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Earth Surface Dynamics An interactive open-access journal of the European Geosciences Union

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https://doi.org/10.5194/esurf-2017-39
© Author(s) 2017. This work is distributed under
the Creative Commons Attribution 4.0 License.
Research article
21 Jun 2017
Review status
This discussion paper is under review for the journal Earth Surface Dynamics (ESurf).
A hydro-climatological approach to predicting regional landslide probability using Landlab
Ronda Strauch1, Erkan Istanbulluoglu1, Sai Siddhartha Nudurupati1, Christina Bandaragoda1, Nicole M. Gasparini2, and Gregory E. Tucker3 1Civil and Environmental Engineering, University of Washington, Seattle, WA, USA
2Earth and Environmental Sciences, Tulane University, New Orleans, LA, USA
3Cooperative Institute for Research in Environmental Sciences (CIRES) and Department of Geological Sciences, University of Colorado Boulder, Boulder, CO, USA
Abstract. We develop a hydro-climatological approach to modeling of regional shallow landslide initiation that integrates spatial and temporal dimensions of parameter uncertainty to estimate an annual probability of landslide initiation. The physically-based model couples the infinite slope stability model with a steady-state subsurface flow representation and operates on a digital elevation model. Spatially distributed raster data for soil properties and a soil evolution model and vegetation classification from National Land Cover Data are used to derive parameters for probability distributions to represent input uncertainty. Hydrologic forcing to the model is through annual maximum recharge to subsurface flow obtained from a macroscale hydrologic model, routed on raster grid to develop subsurface flow. A Monte Carlo approach is used to generate model parameters at each grid cell and calculate probability of shallow landsliding. We demonstrate the model in a steep mountainous region in northern Washington, U.S.A., using 30-m grid resolution over 2,700 km2. The influence of soil depth on the probability of landslide initiation is investigated through comparisons among model output produced using three different soil depth scenarios reflecting uncertainty of soil depth and its potential long-term variability. We found elevation dependent patterns in probability of landslide initiation that showed the stabilizing effects of forests in low elevations, an increased landslide probability with forest decline at mid elevations (1,400 to 2,400 m), and soil limitation and steep topographic controls at high alpine elevations and post-glacial landscapes. These dominant controls manifest in a bimodal distribution of spatial annual landslide probability. Model testing with limited observations revealed similar model confidence for the three hazard maps, suggesting suitable use as relative hazard products. Validation of the model with observed landslides is hindered by the completeness and accuracy of the inventory, estimation of source areas, and unmapped landslides. The model is available as a component in Landlab, an open-source, Python-based landscape earth systems modeling environment, and is designed to be easily reproduced utilizing HydroShare cyberinfrastructure.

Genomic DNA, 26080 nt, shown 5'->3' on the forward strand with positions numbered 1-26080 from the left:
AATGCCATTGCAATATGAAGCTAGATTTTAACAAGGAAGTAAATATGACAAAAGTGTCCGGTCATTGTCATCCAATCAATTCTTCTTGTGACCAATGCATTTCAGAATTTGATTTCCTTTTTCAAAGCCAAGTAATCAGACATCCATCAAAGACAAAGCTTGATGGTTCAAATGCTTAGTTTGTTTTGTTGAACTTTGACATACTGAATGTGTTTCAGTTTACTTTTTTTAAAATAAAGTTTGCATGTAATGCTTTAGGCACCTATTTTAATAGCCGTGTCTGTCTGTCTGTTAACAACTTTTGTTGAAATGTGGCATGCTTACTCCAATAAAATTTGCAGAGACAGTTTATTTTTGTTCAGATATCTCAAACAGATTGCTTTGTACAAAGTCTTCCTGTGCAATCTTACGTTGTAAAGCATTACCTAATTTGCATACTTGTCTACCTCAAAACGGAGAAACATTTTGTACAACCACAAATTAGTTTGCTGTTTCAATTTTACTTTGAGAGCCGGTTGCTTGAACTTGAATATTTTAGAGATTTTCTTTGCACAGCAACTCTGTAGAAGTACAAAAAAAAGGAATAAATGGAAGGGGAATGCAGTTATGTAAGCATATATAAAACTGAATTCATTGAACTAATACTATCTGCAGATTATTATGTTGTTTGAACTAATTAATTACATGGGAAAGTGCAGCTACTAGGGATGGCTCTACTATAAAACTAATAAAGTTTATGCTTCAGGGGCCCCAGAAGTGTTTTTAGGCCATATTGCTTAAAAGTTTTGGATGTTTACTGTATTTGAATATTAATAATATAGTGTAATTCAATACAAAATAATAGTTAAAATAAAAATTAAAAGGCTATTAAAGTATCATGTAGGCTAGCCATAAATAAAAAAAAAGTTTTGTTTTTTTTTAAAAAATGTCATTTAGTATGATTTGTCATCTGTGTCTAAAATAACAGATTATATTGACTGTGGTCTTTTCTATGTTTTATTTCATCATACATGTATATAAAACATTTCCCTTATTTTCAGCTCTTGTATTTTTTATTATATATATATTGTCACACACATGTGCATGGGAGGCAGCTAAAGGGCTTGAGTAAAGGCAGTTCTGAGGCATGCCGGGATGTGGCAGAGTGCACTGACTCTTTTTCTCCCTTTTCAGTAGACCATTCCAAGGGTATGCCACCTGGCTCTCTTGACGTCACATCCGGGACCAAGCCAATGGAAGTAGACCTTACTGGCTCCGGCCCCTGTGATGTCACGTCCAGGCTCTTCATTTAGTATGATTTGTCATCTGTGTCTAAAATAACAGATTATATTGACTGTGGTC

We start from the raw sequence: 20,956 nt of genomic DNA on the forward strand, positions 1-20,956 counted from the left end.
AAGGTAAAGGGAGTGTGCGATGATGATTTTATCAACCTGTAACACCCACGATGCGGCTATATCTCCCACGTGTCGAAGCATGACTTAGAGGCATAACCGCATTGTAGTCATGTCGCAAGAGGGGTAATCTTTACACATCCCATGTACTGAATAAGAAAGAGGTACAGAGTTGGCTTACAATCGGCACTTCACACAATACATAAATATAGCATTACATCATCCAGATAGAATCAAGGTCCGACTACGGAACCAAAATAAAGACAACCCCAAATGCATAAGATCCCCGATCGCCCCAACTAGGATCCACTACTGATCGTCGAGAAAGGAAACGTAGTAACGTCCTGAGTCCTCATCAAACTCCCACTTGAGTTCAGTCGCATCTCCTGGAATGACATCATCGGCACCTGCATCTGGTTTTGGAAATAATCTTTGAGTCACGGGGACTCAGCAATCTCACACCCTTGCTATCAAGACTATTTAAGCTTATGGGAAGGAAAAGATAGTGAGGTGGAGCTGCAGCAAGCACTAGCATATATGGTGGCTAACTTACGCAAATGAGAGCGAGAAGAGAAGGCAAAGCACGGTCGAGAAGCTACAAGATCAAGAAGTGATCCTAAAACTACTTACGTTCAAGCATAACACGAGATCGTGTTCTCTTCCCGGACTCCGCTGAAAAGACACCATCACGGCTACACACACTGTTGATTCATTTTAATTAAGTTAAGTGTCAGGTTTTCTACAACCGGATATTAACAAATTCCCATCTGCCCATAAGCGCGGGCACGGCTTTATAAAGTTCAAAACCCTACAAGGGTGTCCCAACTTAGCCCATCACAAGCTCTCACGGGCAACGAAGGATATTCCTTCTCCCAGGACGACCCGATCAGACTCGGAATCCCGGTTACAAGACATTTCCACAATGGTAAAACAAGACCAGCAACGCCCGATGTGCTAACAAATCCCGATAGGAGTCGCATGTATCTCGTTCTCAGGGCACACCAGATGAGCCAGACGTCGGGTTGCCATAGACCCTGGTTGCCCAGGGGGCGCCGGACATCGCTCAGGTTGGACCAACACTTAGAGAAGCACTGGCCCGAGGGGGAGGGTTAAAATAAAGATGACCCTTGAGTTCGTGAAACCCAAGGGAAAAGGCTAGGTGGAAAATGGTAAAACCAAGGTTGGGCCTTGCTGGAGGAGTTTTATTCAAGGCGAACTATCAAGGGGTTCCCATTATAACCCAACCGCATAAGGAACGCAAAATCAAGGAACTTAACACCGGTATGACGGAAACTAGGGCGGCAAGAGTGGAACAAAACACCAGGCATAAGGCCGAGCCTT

Citation: Strauch, R., Istanbulluoglu, E., Nudurupati, S. S., Bandaragoda, C., Gasparini, N. M., and Tucker, G. E.: A hydro-climatological approach to predicting regional landslide probability using Landlab, Earth Surf. Dynam. Discuss., https://doi.org/10.5194/esurf-2017-39, in review, 2017.
Ronda Strauch et al.
Ronda Strauch et al.

Data sets

Regional landslide hazard using Landlab – NOCA Data
R. Strauch, E. Istanbulluoglu, S. S. Nudurupati, and C. Bandaragoda
https://doi.org/10.4211/hs.a5b52c0e1493401a815f4e77b09d352b
Ronda Strauch et al.

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Short summary
We develop a model of annual probability of shallow landslide initiation triggered by soil water from a hydrologic model. Our physically-based model accommodates data uncertainty using a Monte Carlo approach. We found elevation-dependent patterns in probability related to the stabilizing effect of forests and soil and slope limitation at high elevations. We demonstrate our model in Washington, U.S.A., but it is designed to run elsewhere with available data for risk planning using the Landlab.
We develop a model of annual probability of shallow landslide initiation triggered by soil water...
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